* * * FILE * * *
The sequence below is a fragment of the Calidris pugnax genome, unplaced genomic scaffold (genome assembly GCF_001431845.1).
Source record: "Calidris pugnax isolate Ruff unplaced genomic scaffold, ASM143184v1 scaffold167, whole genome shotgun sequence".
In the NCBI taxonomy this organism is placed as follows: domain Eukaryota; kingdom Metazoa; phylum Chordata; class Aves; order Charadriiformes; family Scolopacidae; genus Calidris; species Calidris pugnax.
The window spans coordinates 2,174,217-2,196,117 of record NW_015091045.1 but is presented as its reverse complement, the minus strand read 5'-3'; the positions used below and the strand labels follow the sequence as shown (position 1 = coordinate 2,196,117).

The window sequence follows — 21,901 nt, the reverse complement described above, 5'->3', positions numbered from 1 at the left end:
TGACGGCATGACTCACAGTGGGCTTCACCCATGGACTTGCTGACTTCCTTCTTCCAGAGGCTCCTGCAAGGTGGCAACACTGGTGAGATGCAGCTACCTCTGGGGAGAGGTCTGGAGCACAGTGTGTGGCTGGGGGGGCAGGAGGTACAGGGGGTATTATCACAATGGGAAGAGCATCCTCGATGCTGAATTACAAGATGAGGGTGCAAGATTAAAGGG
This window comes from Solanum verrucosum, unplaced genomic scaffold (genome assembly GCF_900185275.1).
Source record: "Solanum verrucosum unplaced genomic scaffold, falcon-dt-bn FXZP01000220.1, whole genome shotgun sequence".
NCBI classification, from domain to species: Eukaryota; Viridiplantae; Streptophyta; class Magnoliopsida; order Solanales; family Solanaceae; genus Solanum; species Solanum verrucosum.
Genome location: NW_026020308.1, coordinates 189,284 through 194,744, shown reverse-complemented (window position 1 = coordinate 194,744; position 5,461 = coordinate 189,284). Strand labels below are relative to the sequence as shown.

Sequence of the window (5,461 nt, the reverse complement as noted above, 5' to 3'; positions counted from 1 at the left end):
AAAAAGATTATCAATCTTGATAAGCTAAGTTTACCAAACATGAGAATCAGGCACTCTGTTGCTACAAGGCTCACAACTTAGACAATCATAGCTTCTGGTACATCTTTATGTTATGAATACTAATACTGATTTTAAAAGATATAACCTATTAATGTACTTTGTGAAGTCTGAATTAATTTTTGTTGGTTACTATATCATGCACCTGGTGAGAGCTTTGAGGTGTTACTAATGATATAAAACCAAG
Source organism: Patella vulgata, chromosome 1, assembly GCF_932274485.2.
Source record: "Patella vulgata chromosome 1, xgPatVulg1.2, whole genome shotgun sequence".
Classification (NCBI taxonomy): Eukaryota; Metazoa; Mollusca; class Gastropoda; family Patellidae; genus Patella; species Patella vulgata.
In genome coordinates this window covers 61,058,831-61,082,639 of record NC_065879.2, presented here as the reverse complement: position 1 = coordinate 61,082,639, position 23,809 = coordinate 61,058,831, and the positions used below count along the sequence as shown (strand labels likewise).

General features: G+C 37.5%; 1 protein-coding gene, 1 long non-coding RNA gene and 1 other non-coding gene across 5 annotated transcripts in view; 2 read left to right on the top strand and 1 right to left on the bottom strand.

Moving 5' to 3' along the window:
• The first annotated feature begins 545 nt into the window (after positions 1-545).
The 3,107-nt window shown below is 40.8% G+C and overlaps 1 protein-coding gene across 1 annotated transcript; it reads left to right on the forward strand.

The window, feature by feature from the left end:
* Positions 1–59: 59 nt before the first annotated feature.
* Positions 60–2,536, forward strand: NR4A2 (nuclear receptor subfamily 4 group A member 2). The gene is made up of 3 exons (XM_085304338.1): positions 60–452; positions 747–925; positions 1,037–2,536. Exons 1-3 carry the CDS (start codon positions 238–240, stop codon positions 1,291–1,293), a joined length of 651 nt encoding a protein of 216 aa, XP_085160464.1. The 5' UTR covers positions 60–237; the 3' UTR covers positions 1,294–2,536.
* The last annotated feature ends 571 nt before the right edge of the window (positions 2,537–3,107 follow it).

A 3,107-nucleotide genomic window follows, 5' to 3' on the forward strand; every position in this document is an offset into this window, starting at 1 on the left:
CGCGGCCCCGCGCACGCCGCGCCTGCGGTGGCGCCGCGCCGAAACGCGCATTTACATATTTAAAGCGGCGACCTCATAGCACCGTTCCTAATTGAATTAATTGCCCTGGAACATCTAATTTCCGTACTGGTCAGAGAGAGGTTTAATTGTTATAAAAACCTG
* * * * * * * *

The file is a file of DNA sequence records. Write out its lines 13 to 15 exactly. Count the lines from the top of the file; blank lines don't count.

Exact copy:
Source organism: Patella vulgata, chromosome 1, assembly GCF_932274485.2.
Source record: "Patella vulgata chromosome 1, xgPatVulg1.2, whole genome shotgun sequence".
Classification (NCBI taxonomy): Eukaryota; Metazoa; Mollusca; class Gastropoda; family Patellidae; genus Patella; species Patella vulgata.